3. Completion of Integration Paper assignment 30%


CREDIT/NO CREDIT (No Letter Grades or Numeric Equivalents on Transcripts)
Antioch University Seattle (AUS) Continuing Education Quarter credit is offered on a Credit/No Credit basis; neither letter grades nor numeric equivalents are on a transcript. 400 level credit is equal to a "C" or better, 500 level credit is equal to a "B" or better. This information is on the back of the transcript.

AUS Continuing Education quarter credits may or may not be accepted into degree programs. Prior to registering, determine with your district personnel, department head, or state education office the acceptability of these credits for your purpose.



Resilient School Leaders:  Strategies for Turning Adversity Into Achievement

  • Resilient School Leaders: Strategies for Turning Adversity Into Achievement
    ISBN# 1416602674
    by Patterson, Jerry L, Kelleher, Paul

    Buy from Amazon


Text cost is approximately $1.00 used from Amazon.



Assignments done in a course forum will show responses from all educators who have or are taking the course independently. Feel free to read and respond to others' comments.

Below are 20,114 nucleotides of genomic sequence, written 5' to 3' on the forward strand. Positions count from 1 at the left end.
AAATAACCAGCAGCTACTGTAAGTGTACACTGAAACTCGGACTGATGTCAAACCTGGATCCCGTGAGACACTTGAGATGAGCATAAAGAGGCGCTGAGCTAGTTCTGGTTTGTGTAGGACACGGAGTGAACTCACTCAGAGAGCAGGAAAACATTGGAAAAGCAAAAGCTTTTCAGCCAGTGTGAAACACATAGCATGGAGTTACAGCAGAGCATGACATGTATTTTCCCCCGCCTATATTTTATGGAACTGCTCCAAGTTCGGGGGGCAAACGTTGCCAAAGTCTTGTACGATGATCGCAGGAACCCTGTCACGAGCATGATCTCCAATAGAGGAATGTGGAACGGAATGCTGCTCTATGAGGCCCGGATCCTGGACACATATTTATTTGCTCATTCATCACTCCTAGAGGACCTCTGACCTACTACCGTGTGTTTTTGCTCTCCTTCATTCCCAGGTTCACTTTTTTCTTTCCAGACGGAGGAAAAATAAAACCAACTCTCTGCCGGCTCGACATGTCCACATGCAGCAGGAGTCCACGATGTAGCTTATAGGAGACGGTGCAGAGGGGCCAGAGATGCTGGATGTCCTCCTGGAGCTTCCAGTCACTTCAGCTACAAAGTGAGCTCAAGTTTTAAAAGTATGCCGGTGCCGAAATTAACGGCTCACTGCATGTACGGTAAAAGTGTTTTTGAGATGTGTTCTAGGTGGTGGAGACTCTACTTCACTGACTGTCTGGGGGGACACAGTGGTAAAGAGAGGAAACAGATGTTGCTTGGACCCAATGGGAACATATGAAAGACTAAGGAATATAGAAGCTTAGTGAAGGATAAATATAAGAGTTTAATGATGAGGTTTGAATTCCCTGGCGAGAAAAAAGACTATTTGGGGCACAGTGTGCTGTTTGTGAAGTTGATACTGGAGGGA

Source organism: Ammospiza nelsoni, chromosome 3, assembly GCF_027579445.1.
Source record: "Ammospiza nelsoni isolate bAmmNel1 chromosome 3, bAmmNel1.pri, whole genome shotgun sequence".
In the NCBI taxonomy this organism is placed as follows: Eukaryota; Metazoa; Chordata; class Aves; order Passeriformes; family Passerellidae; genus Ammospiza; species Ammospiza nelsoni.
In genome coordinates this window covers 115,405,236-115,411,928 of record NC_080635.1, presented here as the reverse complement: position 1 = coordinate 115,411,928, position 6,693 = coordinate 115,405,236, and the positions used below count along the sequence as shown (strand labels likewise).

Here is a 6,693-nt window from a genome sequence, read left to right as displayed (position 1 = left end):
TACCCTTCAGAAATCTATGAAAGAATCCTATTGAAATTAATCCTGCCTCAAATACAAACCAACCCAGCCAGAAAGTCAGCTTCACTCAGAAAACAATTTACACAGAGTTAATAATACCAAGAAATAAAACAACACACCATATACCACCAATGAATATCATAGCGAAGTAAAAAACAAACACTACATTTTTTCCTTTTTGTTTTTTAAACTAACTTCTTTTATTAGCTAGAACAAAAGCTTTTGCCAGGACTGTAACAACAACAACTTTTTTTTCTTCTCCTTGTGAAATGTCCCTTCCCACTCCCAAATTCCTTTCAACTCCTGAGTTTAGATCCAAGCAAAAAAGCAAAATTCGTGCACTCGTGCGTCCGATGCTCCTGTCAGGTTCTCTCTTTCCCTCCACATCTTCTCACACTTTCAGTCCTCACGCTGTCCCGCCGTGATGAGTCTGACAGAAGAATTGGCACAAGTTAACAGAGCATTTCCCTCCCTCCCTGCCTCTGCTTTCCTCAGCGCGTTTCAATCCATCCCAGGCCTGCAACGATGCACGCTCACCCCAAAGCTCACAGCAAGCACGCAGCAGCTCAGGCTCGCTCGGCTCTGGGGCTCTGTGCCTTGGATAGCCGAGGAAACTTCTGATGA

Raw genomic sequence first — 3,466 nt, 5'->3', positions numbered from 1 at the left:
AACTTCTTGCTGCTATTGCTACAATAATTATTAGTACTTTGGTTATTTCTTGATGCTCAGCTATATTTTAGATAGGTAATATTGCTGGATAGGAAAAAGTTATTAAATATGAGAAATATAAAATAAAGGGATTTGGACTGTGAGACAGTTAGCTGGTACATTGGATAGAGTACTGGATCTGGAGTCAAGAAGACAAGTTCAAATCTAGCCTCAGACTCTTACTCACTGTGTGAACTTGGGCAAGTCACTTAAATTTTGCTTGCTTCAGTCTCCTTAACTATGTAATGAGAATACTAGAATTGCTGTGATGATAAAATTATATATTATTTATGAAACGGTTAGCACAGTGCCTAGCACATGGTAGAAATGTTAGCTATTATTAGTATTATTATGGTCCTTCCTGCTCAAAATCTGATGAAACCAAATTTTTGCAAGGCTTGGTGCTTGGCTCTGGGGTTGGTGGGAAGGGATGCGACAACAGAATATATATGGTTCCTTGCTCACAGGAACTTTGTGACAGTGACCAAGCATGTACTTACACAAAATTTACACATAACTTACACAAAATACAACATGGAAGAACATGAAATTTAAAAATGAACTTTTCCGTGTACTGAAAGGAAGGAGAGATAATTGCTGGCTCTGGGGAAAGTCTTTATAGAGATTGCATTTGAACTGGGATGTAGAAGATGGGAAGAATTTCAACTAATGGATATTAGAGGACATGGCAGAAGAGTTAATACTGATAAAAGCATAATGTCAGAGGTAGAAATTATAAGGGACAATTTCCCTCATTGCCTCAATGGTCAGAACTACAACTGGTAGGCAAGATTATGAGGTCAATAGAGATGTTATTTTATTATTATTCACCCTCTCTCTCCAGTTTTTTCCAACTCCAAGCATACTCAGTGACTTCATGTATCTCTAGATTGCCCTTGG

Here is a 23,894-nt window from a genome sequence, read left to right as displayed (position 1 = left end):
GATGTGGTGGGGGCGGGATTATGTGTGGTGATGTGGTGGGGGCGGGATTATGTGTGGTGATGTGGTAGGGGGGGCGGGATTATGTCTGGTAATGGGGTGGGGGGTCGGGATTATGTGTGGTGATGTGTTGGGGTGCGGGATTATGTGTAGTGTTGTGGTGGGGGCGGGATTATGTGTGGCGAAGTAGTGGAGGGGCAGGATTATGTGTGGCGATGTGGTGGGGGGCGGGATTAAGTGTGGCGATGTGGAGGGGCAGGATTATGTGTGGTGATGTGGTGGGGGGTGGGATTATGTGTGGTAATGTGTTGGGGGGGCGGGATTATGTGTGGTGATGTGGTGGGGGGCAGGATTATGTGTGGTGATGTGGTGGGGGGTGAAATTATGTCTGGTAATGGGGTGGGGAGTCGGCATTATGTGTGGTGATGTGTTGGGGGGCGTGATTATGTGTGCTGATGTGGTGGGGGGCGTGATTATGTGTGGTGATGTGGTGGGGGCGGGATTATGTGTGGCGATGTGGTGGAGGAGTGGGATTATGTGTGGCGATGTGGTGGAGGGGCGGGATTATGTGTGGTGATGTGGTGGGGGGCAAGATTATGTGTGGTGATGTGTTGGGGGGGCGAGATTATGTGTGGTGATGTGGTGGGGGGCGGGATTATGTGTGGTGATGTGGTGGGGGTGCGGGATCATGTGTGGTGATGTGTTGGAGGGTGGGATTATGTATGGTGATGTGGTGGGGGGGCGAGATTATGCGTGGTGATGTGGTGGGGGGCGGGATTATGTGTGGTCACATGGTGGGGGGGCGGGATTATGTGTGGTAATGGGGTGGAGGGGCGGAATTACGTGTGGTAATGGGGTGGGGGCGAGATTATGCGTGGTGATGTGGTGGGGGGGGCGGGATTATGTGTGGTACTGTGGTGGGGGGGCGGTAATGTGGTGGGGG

Group participants can only view and respond to their group members in the Forum. 

Assignment #1: Resilience.

From “Chapter 1:  A Deeper Meaning of Resilience”  Please introduce yourself and tell why you have chosen this book.  What are the components of resilience capacity?  When the authors refer to the elasticity of your fuel tank, what do they mean?

Assignment #2: About Resilience.

Explain why the dimension of action is a pivotal component of resilience.  What happens to your resilience when the action component is missing?

Assignment #3: The Resilience Cycle.

Explain the four phases of the resilience cycle.

Assignment #4: Optimism.

From “Chapter 2:  Optimism in the Face of the Storm”  What are six key questions that will illuminate your relative degree of optimism?  What was one of the best insights you gained from this chapter?

Assignment #5: Problem Areas.

Why are realistic optimists so determined to uncover problem areas and understand how these areas contributed to the problems?

Assignment #6: Optimism & Pessimism.